'Zero recovery' for corals in back-to-back Australia bleaching

The ARC Center of Excellence for Coral Reef Studies released results of an expansive aerial survey of the Great Barrier Reef this Sunday.

Severe mass bleaching events have now been recorded for the Great Barrier Reef four times: 1998, 2002, 2016, and now in 2017.

Its 2016 survey found the top third of the reef had experienced the most intense bleaching.

A total of 1,500 km of corals in both the northern and middle sections of the reef have been badly impacted in back-to-back events, said ARC Centre of Excellence for Coral Reef Studies.

Aerial surveys show a 900-mile stretch of the Australian reef is badly bleached - which occurs when stressed corals lose algae and turn white.

Only the lower third of the 2,300-kilometer-long reef remains unscathed, say scientists, who point to record-breaking seawater temperatures as the cause.

The Great Barrier Reef has been at risk for a year now following a 2016 coral bleaching event, but new findings show that after yet another bleaching event, two thirds of the reef have been severely damaged.

Last year's mass bleaching was fueled in part by a powerful El Niño, but would have been almost impossible without climate change bumping up background temperatures. Coral bleaching, usually, is no cause for worry since mildly bleached coral can recover itself once temperature drops.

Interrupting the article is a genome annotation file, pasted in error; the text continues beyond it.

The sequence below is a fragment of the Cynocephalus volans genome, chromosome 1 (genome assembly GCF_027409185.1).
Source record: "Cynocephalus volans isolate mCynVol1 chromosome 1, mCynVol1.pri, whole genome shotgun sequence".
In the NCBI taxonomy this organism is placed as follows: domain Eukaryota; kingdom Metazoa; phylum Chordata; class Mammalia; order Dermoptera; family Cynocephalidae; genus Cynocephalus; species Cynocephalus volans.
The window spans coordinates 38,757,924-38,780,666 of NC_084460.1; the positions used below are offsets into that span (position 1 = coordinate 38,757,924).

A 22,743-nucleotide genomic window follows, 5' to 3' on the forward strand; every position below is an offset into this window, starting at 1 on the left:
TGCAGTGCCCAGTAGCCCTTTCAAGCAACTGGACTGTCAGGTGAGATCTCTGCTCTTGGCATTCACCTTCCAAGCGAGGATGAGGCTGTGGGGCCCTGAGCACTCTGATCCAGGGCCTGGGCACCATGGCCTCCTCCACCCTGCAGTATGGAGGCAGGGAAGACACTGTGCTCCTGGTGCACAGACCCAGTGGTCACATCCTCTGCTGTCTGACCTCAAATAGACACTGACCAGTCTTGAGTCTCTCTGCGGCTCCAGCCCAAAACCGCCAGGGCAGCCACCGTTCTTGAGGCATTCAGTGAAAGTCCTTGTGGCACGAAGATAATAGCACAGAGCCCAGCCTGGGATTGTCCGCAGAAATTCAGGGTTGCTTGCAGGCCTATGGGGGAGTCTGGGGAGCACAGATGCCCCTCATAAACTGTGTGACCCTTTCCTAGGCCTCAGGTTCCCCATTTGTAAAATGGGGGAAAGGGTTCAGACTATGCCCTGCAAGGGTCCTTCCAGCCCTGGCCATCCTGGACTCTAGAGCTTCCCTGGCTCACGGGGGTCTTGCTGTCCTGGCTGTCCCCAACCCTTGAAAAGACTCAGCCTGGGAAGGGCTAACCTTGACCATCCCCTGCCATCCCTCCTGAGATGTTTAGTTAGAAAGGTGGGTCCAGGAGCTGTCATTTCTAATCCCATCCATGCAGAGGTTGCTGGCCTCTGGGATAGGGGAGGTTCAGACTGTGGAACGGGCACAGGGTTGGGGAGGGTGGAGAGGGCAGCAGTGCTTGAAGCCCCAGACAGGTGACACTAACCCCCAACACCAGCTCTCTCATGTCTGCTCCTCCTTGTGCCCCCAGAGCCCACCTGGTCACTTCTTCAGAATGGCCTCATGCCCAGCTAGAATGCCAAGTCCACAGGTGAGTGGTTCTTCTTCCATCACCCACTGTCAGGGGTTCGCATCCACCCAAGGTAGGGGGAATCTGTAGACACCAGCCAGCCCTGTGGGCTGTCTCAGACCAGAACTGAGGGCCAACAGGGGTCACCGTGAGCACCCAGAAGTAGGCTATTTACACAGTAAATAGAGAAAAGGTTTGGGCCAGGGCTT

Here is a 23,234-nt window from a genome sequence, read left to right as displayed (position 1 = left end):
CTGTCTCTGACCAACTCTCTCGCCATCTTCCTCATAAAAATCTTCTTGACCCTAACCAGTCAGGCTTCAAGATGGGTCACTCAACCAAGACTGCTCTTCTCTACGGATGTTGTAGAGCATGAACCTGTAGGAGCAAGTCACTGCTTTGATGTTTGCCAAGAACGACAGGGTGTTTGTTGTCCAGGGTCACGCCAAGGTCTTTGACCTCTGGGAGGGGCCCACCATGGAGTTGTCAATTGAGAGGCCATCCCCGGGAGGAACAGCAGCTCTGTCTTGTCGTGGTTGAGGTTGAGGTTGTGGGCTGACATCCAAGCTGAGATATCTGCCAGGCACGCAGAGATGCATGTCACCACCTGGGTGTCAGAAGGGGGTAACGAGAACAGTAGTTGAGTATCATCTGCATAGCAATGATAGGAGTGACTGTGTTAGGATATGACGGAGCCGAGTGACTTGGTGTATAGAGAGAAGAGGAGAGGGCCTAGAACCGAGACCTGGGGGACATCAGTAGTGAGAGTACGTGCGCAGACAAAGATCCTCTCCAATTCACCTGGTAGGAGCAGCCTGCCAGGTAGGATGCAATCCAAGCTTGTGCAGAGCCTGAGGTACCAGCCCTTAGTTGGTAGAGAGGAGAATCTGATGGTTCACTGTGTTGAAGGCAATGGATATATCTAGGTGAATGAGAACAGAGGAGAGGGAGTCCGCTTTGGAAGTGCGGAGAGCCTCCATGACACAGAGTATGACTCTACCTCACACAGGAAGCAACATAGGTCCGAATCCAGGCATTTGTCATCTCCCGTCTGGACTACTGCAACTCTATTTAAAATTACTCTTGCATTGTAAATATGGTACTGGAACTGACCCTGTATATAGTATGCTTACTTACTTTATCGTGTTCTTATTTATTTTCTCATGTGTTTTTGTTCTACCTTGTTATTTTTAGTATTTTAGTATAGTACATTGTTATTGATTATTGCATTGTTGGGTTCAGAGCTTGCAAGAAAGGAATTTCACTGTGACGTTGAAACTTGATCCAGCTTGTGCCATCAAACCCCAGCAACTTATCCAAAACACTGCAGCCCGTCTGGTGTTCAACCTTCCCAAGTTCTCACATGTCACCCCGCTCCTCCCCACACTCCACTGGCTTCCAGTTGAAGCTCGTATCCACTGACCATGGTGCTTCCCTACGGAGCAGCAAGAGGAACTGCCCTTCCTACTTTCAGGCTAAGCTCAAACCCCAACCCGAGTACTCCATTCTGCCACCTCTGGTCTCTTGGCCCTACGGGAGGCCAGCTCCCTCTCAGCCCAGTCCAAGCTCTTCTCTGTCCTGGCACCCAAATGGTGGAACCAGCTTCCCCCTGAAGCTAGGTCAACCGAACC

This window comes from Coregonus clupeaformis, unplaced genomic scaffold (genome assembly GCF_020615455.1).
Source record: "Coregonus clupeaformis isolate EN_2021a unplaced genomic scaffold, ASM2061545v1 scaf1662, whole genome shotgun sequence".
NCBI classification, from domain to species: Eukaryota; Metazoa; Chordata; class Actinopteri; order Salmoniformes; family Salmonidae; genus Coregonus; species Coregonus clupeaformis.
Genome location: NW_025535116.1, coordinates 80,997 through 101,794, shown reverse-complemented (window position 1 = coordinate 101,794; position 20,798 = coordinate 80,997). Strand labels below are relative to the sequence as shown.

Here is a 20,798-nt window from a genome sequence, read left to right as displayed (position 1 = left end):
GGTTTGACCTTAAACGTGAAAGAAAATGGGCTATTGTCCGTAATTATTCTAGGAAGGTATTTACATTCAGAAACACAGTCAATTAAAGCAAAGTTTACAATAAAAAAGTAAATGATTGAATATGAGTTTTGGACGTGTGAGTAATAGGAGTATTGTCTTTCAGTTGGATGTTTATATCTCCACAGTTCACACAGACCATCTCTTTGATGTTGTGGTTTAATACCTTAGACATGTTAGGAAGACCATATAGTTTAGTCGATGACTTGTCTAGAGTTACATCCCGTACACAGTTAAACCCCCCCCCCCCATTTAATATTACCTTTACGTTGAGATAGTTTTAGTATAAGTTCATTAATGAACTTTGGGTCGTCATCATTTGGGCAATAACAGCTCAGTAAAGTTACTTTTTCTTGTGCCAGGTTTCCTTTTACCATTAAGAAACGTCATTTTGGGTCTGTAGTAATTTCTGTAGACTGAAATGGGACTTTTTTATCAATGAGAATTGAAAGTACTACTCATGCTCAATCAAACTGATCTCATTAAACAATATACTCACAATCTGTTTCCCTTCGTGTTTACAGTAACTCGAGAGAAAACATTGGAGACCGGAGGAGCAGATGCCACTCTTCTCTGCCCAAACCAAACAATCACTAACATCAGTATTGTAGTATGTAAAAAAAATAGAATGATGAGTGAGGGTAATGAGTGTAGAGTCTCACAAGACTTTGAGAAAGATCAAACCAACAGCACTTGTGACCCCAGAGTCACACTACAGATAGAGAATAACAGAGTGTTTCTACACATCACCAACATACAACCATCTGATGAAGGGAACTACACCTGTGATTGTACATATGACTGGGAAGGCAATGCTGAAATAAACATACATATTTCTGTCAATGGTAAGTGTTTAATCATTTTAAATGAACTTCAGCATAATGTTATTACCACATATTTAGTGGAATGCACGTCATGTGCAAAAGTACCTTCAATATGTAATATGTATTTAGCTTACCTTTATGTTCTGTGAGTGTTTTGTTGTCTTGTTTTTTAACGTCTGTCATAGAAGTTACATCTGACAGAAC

"Ultimately, we need to cut carbon emissions, and the window to do so is rapidly closing", warned Professor Terry Hughes.

The World Heritage site has suffered a second bleaching event in 12 months, triggered by unseasonably warm waters, ARC added.

AN AREA the size of India could be lost to global warming with each additional degree the earth heats, Yorkshire scientists said last night.

Jon Brodie, a water quality expert who has devoted much of his life to improving water quality on the reef, said the reef was now in a "terminal stage".

"It's too early yet to tell what the full death toll will be from this year's bleaching, but clearly it will extend 500km (310 miles) south of last year's bleaching", he said.

Bleaching takes place when "abnormal" conditions - such as increased sea temperatures - result in coral getting rid of very small photosynthetic algae, according to the ARC and JCU.

"The most common cause of coral bleaching is when water temperatures rise causing coral to expel symbiotic micro algae called zooxanthellae", Director of the Sydney Institute of Marine Science Peter Steinberg told Xinhua. Hughes was part of the survey team in the last two years. The reason this is so concerning to Hughes and other scientists is that it's happening more frequently, and the reef needs time to recover or else it will die.

The Coral Reef Watch forecast is for elevated risk of coral bleaching to continue until at least July around the world, adding further stress to coral.